Sándor Veress – Hommage à Paul Klee (1951)

Composed By – Sándor Veress / Conductor – Heinz Holliger / Orchestra – Budapest Festival Orchestra / Piano – András Schiff and Dénes Várjon

Sándor Veress was a Swiss composer of Hungarian origin. He has (among others) been teached by Zoltán Kodály and Béla Bartók, and he has teached György Ligeti, György Kurtág, Heinz Holliger, Heinz Marti, Jürg Wyttenbach and Roland Moser.

I : Zeichen in Gelb, Allegro (Mark in Yellow)

II : Feuerwind, Allegro molto (Fire wind)

III : Alter Klang, Andante con moto (Old Sound)

IV : Unten und oben, Allegretto piacevole (Below and Above)

V : Steinsammlung, Allegretto (Stone Collection)

VI : Grün in Grün, Andante (Green in Green)

VII : Kleiner Blauteufel, Vivo (Little Blue Devil)

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John Cage – Music of Changes (1951)

Music of Changes is a piece for solo piano by John Cage. Composed in 1951 for pianist and friend David Tudor, it is Cage’s earliest fully indeterminate instrumental work.

Music of Changes was the second fully indeterminate work Cage composed (the first is Imaginary Landscape No. 4, completed in April 1951, and the third movement of Concerto for prepared piano also used chance[1]), and the first instrumental work that uses chance throughout. He was still using magic square-like charts to introduce chance into composition, when, in early 1951, Christian Wolff presented Cage with a copy of the I Ching (Wolff’s father published a translation of the book at around the same time).[2] This Chinese classic text is a symbol system used to identify order in chance events. For Cage it became a perfect tool to create chance-controlled compositions: he would “ask” the book questions about various aspects of the composition at hand, and use the answers to compose. In effect, the vast majority of pieces Cage completed after 1951 were created using the I Ching. [source]

Book I (New York, May 16, 1951)
Book II (New York, August 2, 1951)
Book III (New York, October 18, 1951)
Book IV (New York, December 13, 1951)

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Tōru Takemitsu – Distance de fée (1951)

“Distance de fée” created in 1951, one of the best pieces of Takemitsu’s early period. The spirit of Debussy and Messiaen are fully felt in this work of approximately 7 and 1/2 minutes duration. Messiaen’s octatonic scale is used in the tonal language. The opening lyrical theme is repeated several times, and finds a new pathway upon each return – this is a version of variation as well as rondo form, two of Takemitsu’s favorite compositional procedures. This piece, like many others by Takemitsu, was inspired by poetry, in this case, a poem of the same title by Shuzo Takiguchi (1903-1979). This work describes, with lightly mythological imagery, an elusive, transparent creature living in “air’s labyrinth … it lives in the spring breeze That barely resembled the balance of a small bird” source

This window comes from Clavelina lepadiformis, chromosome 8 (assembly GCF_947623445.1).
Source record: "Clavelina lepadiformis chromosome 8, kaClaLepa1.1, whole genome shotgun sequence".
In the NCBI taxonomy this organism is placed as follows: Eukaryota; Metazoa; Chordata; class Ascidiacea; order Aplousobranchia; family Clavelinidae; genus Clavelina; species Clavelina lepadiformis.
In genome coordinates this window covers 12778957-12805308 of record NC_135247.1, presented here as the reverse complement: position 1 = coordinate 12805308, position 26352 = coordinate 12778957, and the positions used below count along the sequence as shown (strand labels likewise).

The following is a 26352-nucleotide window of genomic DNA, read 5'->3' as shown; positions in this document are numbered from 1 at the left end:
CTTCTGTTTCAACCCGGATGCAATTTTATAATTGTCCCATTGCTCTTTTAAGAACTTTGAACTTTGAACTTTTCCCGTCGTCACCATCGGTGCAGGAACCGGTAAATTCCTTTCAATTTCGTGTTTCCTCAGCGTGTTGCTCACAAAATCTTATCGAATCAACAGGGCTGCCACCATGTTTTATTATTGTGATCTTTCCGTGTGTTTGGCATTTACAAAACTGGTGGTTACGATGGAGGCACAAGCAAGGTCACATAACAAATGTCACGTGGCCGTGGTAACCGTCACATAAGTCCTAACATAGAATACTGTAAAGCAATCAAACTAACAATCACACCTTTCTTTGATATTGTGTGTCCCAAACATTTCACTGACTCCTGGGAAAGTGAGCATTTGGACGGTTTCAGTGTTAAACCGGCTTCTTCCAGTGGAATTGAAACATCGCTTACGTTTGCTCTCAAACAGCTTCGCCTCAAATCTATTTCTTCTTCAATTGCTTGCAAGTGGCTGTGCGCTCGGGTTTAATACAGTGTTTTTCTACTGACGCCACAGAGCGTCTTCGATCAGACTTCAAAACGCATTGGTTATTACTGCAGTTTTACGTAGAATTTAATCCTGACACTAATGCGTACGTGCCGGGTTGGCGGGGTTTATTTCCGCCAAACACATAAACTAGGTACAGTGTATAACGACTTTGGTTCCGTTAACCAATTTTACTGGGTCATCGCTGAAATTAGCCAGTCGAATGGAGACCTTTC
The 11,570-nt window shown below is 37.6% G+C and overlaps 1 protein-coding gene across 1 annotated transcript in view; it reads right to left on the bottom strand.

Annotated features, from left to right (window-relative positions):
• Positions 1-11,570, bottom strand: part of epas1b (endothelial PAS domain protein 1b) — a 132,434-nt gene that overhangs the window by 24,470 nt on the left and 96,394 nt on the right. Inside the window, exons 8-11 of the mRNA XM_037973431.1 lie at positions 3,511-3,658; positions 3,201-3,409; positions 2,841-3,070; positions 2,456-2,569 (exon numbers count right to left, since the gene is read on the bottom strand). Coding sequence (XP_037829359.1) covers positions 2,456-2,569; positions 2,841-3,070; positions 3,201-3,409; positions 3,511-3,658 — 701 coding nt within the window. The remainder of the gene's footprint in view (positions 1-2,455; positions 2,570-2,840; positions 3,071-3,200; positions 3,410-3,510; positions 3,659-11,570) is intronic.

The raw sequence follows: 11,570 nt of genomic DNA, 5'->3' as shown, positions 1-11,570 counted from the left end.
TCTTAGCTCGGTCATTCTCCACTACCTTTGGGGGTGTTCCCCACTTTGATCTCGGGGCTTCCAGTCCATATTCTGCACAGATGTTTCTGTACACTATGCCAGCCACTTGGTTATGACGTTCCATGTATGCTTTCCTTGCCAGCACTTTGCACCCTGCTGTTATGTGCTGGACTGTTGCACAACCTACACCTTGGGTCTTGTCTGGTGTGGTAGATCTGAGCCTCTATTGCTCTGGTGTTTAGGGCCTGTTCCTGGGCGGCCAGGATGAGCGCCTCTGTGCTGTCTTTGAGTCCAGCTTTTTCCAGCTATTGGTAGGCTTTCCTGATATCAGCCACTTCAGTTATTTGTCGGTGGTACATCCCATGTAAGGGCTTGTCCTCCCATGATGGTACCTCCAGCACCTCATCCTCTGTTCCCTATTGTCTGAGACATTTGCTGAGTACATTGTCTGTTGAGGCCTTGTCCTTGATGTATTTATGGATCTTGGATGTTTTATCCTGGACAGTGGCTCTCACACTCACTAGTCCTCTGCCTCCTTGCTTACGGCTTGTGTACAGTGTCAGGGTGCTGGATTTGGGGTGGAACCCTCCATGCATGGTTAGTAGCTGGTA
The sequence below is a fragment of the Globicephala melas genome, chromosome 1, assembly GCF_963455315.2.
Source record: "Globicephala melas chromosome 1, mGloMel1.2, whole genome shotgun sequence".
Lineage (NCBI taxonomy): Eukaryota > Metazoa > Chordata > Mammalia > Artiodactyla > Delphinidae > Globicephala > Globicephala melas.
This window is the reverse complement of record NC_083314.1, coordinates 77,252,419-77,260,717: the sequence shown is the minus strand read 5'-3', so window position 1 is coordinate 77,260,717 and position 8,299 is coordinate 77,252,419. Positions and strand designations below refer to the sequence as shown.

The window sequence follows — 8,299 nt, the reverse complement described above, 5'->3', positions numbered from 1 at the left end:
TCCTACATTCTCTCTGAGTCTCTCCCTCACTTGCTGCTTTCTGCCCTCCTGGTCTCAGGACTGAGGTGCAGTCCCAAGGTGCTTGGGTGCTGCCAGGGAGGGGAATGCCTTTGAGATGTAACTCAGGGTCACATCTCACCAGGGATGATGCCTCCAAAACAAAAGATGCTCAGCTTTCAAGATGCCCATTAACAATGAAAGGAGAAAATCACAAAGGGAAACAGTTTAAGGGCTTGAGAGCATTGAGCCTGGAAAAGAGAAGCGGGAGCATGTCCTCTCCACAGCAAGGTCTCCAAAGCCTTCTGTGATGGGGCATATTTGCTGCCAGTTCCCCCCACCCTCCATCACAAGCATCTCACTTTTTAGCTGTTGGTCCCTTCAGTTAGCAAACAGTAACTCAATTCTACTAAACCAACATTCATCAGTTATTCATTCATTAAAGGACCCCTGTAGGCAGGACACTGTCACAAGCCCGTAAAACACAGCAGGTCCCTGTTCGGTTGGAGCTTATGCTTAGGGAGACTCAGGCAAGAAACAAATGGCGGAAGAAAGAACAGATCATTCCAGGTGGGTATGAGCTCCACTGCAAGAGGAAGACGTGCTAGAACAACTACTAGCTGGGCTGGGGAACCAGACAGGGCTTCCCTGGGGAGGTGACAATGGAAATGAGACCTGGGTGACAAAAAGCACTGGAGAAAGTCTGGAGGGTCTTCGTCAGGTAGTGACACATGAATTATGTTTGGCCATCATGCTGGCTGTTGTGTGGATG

Arisa Fujita – Violin / Megumi Fujita – Piano

From the album Between Tides and Other Chamber Music with compositions by Toru Takemitsu, with Fujita Piano Trio, released in 2001.

Another excellent recording with unknown performers:

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Iannis Xenakis: Complete Works for Cello

Iannis Xenakis composed just two pieces for solo cello, both fiercely remarkable in their own right. Nomos Alpha, from 1966, is an example of what he called symbolic music, in which the order of musical events is determined according to mathematical rules, while Kottos, composed 11 years later, is a portrait of one of the giants from Greek mythology who fought with Zeus against the Titans. The most substantial of the other pieces here is Epicycles for cello and 12 instruments, an example of later Xenakis, which is far less visceral in its impact and almost archaic in its chant-like melodic writing. The remainder are smaller-scale and pair Arne Deforce’s cello with single instruments – violin, clarinet, double bass, piano. Perhaps the most interesting is Dhipli Zyia, for violin and cello; written in 1951, it’s a rare example of early Xenakis – Bartókian in style and using Greek folk tunes as its source material. [Source]


Giacinto Scelsi – Trio for Strings (1951)

From the late 1970s, he met several leading interpreters who have promoted his music all over the world and gradually opened the gates to wider audiences, such as the Arditti String Quartet, the cellist Frances-Marie Uitti, the pianists Yvar Mikhashoff and Marianne Schroeder. Scelsi was a friend and a mentor to Alvin Curran and other expatriate American composers such as Frederic Rzewski who lived in Rome during the 1960s (Curran, 2003, in NewMusicBox). Scelsi also collaborated with other American composers including John Cage, Morton Feldman, and Earle Brown who visited him in Rome. Alvin Curran recalled that: “Scelsi … came to all my concerts in Rome even right up to the very last one I gave just a few days before he died. This was in the summer time, and he was such a nut about being outdoors. He was there in a fur coat and a fur hat. It was an outdoor concert. He waved from a distance, beautiful sparking eyes and smile that he always had, and that’s the last time I saw him” (Ross, 2005).




[via Lars Top-Galia]